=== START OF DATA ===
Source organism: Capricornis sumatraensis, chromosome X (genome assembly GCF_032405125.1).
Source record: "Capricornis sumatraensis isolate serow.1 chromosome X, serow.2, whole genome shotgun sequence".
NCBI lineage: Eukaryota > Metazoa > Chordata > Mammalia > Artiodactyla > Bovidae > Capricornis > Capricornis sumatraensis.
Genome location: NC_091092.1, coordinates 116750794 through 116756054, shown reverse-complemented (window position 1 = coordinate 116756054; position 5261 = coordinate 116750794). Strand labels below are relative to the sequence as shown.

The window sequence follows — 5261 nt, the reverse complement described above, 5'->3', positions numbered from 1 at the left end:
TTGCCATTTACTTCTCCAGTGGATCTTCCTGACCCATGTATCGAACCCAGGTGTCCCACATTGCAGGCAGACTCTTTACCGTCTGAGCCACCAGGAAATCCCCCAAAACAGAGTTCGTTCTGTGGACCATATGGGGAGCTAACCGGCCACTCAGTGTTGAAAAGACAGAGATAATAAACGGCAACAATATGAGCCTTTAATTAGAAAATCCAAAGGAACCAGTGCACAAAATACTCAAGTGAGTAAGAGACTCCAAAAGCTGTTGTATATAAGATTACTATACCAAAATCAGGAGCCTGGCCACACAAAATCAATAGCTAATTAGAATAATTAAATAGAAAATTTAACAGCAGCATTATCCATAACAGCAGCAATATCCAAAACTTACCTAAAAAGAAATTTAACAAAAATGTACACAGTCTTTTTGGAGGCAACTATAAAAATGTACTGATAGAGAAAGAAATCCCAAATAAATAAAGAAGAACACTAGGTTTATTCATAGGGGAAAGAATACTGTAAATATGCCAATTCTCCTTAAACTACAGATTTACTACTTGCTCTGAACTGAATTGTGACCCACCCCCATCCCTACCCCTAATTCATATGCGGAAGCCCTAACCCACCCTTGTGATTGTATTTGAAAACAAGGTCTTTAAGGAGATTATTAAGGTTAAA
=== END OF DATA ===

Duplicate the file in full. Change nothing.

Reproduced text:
Source organism: Capricornis sumatraensis, chromosome X (genome assembly GCF_032405125.1).
Source record: "Capricornis sumatraensis isolate serow.1 chromosome X, serow.2, whole genome shotgun sequence".
NCBI lineage: Eukaryota > Metazoa > Chordata > Mammalia > Artiodactyla > Bovidae > Capricornis > Capricornis sumatraensis.
Genome location: NC_091092.1, coordinates 116750794 through 116756054, shown reverse-complemented (window position 1 = coordinate 116756054; position 5261 = coordinate 116750794). Strand labels below are relative to the sequence as shown.

The window sequence follows — 5261 nt, the reverse complement described above, 5'->3', positions numbered from 1 at the left end:
TTGCCATTTACTTCTCCAGTGGATCTTCCTGACCCATGTATCGAACCCAGGTGTCCCACATTGCAGGCAGACTCTTTACCGTCTGAGCCACCAGGAAATCCCCCAAAACAGAGTTCGTTCTGTGGACCATATGGGGAGCTAACCGGCCACTCAGTGTTGAAAAGACAGAGATAATAAACGGCAACAATATGAGCCTTTAATTAGAAAATCCAAAGGAACCAGTGCACAAAATACTCAAGTGAGTAAGAGACTCCAAAAGCTGTTGTATATAAGATTACTATACCAAAATCAGGAGCCTGGCCACACAAAATCAATAGCTAATTAGAATAATTAAATAGAAAATTTAACAGCAGCATTATCCATAACAGCAGCAATATCCAAAACTTACCTAAAAAGAAATTTAACAAAAATGTACACAGTCTTTTTGGAGGCAACTATAAAAATGTACTGATAGAGAAAGAAATCCCAAATAAATAAAGAAGAACACTAGGTTTATTCATAGGGGAAAGAATACTGTAAATATGCCAATTCTCCTTAAACTACAGATTTACTACTTGCTCTGAACTGAATTGTGACCCACCCCCATCCCTACCCCTAATTCATATGCGGAAGCCCTAACCCACCCTTGTGATTGTATTTGAAAACAAGGTCTTTAAGGAGATTATTAAGGTTAAA